Legal challenges to this blatant discrimination against out-of-state wineries started popping up around the country. In court battles across the country the argument was made that a state may not allow its own wineries to ship to its state’s residents, yet prohibit out-of-state wineries from doing the same. It was a matter of the Commerce Clause of the Constitution and its demand that states not hamper interstate commerce, trumping the states’ ability to regulate the distribution of alcohol based on the second paragraph of the 21st Amendment.

The issue finally made its way to the Supreme Court, which in May 2005 rendered a 5-4 decision favoring the wineries and free traders in its Granholm v. Heald decision.

There was an immediate assumption that states across the country would loosen their laws to allow consumers to buy wine from out-of-state wineries. Many reports heralded a new era in consumer access to fine wine.

While a number of states did change their laws, the era of free trade in wine was not quite at hand.

If wholesalers found the courts a difficult venue to try to protect their economic interests, legislatures proved a more fertile ground for them. From 2005 through 2007 states legislatures began re-writing their wine shipping laws. In the course of doing so many of the laws contained wholesaler-requested restrictions that kept direct shipment of wine limited.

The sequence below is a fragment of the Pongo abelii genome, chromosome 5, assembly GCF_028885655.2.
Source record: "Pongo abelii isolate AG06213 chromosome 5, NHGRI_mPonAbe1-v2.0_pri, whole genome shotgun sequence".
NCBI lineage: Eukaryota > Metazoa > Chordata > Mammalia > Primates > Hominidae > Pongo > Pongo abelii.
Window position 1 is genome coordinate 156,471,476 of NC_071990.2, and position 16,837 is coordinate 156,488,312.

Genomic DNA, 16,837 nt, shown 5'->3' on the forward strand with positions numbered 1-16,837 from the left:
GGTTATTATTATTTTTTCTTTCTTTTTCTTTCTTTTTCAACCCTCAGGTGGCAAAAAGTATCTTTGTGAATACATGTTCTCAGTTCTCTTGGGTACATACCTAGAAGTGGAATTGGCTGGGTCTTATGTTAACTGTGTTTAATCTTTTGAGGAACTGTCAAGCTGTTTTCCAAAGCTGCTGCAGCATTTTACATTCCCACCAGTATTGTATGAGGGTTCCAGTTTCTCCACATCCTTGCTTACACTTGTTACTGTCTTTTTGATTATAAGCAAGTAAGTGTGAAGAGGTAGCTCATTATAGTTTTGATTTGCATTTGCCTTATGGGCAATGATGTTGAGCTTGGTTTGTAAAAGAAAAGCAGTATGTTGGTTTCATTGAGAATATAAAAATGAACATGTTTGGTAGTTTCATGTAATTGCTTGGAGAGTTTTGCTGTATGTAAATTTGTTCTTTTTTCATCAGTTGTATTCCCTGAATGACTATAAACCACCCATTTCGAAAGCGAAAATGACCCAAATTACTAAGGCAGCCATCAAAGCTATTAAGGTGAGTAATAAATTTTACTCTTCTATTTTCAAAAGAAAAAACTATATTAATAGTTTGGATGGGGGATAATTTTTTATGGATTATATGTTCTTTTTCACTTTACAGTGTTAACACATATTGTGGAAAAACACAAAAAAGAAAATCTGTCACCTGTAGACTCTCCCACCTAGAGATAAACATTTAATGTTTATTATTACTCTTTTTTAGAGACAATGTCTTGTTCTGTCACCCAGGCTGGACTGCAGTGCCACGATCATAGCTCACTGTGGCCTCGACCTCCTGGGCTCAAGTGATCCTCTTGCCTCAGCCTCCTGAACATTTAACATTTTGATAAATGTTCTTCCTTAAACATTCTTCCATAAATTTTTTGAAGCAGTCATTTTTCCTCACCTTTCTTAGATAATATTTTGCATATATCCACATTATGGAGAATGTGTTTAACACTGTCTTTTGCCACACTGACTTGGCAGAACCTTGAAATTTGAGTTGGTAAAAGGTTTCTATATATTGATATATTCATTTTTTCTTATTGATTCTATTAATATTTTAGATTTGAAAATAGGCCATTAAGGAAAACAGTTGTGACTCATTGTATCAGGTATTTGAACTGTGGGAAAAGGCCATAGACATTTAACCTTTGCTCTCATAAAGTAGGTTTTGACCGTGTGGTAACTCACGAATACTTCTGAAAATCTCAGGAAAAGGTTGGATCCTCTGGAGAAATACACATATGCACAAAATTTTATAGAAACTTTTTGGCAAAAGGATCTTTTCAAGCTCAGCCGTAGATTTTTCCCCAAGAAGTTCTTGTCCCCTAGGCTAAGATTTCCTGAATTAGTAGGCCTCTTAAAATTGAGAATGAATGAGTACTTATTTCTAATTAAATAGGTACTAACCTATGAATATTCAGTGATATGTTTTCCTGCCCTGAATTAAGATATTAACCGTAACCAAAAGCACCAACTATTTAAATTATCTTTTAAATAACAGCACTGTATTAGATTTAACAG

Some laws allowed direct shipment, but only if the winery produced very small amounts of wine. These “production cap” restrictions were aimed at California, Washington and Oregon, where most wineries resided. The production caps were usually set just high enough to include the largest of a state’s wineries (often no more than 5,000 cases annually). The caps prevented medium and large wineries from shipping into states that had these restrictions and forced them to stay in the three-tier system if they wanted to sell wine in that state.

Other types of restrictions were also created at the behest of wholesalers in a variety of states. Wineries and consumer advocates have begun to challenge them in court, setting off a new round of court battles.